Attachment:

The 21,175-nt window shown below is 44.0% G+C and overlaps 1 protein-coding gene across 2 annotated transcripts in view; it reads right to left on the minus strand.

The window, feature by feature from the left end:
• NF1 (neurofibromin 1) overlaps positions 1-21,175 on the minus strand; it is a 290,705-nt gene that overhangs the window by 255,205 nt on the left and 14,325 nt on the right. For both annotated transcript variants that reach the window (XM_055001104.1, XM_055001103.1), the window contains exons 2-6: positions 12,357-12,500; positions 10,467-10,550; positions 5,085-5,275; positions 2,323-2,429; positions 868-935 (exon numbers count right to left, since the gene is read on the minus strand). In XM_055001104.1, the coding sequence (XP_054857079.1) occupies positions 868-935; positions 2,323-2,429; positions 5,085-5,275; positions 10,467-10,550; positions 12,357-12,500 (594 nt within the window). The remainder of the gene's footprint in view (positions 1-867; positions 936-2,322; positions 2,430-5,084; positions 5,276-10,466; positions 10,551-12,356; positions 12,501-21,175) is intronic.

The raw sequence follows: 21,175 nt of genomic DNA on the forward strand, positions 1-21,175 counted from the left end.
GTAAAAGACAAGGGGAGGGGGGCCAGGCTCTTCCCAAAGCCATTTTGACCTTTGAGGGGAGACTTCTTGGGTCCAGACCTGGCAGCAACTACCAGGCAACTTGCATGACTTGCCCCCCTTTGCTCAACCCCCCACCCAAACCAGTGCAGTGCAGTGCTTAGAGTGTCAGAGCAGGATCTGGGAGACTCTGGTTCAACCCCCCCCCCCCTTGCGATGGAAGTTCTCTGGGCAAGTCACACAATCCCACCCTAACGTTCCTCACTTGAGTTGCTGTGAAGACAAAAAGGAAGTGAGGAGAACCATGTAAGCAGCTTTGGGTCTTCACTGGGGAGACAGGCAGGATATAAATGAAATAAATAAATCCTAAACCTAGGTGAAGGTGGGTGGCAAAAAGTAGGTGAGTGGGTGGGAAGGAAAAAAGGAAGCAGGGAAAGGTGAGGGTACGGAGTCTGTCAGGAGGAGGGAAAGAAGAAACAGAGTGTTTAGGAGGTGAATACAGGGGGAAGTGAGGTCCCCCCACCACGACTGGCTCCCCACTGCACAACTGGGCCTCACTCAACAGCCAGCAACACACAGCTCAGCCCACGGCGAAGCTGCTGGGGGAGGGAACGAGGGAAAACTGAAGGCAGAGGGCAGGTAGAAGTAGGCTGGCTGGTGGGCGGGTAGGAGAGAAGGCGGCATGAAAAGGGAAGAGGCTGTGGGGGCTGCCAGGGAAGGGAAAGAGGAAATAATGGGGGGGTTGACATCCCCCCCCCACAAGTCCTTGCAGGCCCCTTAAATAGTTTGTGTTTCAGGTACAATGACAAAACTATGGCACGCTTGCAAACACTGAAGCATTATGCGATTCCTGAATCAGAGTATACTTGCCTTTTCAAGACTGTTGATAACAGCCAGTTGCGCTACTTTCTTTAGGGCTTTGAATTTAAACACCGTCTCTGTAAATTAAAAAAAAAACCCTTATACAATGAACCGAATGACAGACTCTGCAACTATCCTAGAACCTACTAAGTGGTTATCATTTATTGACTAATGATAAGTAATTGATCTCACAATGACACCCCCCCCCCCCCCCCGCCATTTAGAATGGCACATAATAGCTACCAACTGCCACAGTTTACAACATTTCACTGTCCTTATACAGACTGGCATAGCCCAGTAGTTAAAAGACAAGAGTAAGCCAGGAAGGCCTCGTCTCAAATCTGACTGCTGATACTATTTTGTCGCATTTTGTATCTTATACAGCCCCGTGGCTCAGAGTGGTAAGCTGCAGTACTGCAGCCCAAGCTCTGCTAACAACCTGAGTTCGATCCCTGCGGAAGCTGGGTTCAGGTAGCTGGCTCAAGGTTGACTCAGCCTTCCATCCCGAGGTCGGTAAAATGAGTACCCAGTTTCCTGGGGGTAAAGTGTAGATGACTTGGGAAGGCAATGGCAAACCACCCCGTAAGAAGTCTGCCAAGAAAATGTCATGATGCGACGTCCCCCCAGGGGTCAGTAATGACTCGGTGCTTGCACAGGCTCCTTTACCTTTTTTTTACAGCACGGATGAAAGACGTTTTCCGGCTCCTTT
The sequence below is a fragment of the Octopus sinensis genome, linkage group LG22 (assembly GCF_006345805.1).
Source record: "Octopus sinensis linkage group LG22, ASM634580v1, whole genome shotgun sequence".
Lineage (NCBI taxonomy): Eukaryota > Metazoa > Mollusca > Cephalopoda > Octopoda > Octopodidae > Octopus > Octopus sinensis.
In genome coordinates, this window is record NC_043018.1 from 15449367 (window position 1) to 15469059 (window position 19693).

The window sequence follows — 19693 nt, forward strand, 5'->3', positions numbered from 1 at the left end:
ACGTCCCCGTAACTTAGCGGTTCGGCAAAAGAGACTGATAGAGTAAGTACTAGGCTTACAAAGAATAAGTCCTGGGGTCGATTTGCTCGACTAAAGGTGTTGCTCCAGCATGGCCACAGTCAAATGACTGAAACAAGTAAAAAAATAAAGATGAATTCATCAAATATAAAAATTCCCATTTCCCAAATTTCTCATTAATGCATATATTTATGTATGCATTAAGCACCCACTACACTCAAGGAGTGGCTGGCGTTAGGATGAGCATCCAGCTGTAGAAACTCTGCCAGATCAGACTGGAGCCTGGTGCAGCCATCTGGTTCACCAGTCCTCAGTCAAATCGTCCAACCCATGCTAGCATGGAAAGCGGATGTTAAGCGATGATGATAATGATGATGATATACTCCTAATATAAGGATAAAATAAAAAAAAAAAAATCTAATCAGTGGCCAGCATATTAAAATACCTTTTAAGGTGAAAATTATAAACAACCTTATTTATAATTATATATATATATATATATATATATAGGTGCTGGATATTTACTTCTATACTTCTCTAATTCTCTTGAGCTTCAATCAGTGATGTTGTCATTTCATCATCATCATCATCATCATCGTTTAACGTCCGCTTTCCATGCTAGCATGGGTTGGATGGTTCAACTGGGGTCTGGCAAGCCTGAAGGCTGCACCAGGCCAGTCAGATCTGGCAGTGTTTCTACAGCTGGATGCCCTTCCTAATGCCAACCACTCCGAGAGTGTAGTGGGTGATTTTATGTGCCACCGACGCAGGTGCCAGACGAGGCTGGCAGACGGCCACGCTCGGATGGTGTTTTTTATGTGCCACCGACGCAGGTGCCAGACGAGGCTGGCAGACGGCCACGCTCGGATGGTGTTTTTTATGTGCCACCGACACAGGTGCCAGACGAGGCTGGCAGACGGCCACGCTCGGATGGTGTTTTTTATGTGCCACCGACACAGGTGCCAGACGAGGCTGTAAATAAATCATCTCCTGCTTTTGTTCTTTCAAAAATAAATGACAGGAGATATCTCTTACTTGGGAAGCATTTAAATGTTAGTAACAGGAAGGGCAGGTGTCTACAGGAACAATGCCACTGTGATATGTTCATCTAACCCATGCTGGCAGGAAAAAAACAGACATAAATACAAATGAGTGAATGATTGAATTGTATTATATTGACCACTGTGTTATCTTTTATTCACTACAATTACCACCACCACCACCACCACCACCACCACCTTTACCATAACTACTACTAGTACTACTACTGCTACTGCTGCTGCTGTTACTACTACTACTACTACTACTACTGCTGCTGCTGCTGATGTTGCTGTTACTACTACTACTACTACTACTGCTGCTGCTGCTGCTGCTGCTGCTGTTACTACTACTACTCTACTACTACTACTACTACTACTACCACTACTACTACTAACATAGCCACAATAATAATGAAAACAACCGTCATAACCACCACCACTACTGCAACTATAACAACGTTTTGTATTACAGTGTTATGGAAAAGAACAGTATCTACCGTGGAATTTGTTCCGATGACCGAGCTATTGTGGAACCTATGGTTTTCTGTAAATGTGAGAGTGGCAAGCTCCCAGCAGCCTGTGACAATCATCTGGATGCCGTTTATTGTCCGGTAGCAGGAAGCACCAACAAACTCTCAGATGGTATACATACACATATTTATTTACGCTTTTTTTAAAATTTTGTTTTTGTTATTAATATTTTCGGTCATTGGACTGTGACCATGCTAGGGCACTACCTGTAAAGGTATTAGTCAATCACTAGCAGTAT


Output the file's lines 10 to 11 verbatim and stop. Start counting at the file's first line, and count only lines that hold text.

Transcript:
The window sequence follows — 19693 nt, forward strand, 5'->3', positions numbered from 1 at the left end:
ACGTCCCCGTAACTTAGCGGTTCGGCAAAAGAGACTGATAGAGTAAGTACTAGGCTTACAAAGAATAAGTCCTGGGGTCGATTTGCTCGACTAAAGGTGTTGCTCCAGCATGGCCACAGTCAAATGACTGAAACAAGTAAAAAAATAAAGATGAATTCATCAAATATAAAAATTCCCATTTCCCAAATTTCTCATTAATGCATATATTTATGTATGCATTAAGCACCCACTACACTCAAGGAGTGGCTGGCGTTAGGATGAGCATCCAGCTGTAGAAACTCTGCCAGATCAGACTGGAGCCTGGTGCAGCCATCTGGTTCACCAGTCCTCAGTCAAATCGTCCAACCCATGCTAGCATGGAAAGCGGATGTTAAGCGATGATGATAATGATGATGATATACTCCTAATATAAGGATAAAATAAAAAAAAAAAAATCTAATCAGTGGCCAGCATATTAAAATACCTTTTAAGGTGAAAATTATAAACAACCTTATTTATAATTATATATATATATATATATATATATAGGTGCTGGATATTTACTTCTATACTTCTCTAATTCTCTTGAGCTTCAATCAGTGATGTTGTCATTTCATCATCATCATCATCATCATCGTTTAACGTCCGCTTTCCATGCTAGCATGGGTTGGATGGTTCAACTGGGGTCTGGCAAGCCTGAAGGCTGCACCAGGCCAGTCAGATCTGGCAGTGTTTCTACAGCTGGATGCCCTTCCTAATGCCAACCACTCCGAGAGTGTAGTGGGTGATTTTATGTGCCACCGACGCAGGTGCCAGACGAGGCTGGCAGACGGCCACGCTCGGATGGTGTTTTTTATGTGCCACCGACGCAGGTGCCAGACGAGGCTGGCAGACGGCCACGCTCGGATGGTGTTTTTTATGTGCCACCGACACAGGTGCCAGACGAGGCTGGCAGACGGCCACGCTCGGATGGTGTTTTTTATGTGCCACCGACACAGGTGCCAGACGAGGCTGTAAATAAATCATCTCCTGCTTTTGTTCTTTCAAAAATAAATGACAGGAGATATCTCTTACTTGGGAAGCATTTAAATGTTAGTAACAGGAAGGGCAGGTGTCTACAGGAACAATGCCACTGTGATATGTTCATCTAACCCATGCTGGCAGGAAAAAAACAGACATAAATACAAATGAGTGAATGATTGAATTGTATTATATTGACCACTGTGTTATCTTTTATTCACTACAATTACCACCACCACCACCACCACCACCACCACCTTTACCATAACTACTACTAGTACTACTACTGCTACTGCTGCTGCTGTTACTACTACTACTACTACTACTACTGCTGCTGCTGCTGATGTTGCTGTTACTACTACTACTACTACTACTGCTGCTGCTGCTGCTGCTGCTGCTGTTACTACTACTACTCTACTACTACTACTACTACTACTACCACTACTACTACTAACATAGCCACAATAATAATGAAAACAACCGTCATAACCACCACCACTACTGCAACTATAACAACGTTTTGTATTACAGTGTTATGGAAAAGAACAGTATCTACCGTGGAATTTGTTCCGATGACCGAGCTATTGTGGAACCTATGGTTTTCTGTAAATGTGAGAGTGGCAAGCTCCCAGCAGCCTGTGACAATCATCTGGATGCCGTTTATTGTCCGGTAGCAGGAAGCACCAACAAACTCTCAGATGGTATACATACACATATTTATTTACGCTTTTTTTAAAATTTTGTTTTTGTTATTAATATTTTCGGTCATTGGACTGTGACCATGCTAGGGCACTACCTGTAAAGGTATTAGTCAATCACTAGCAGTAT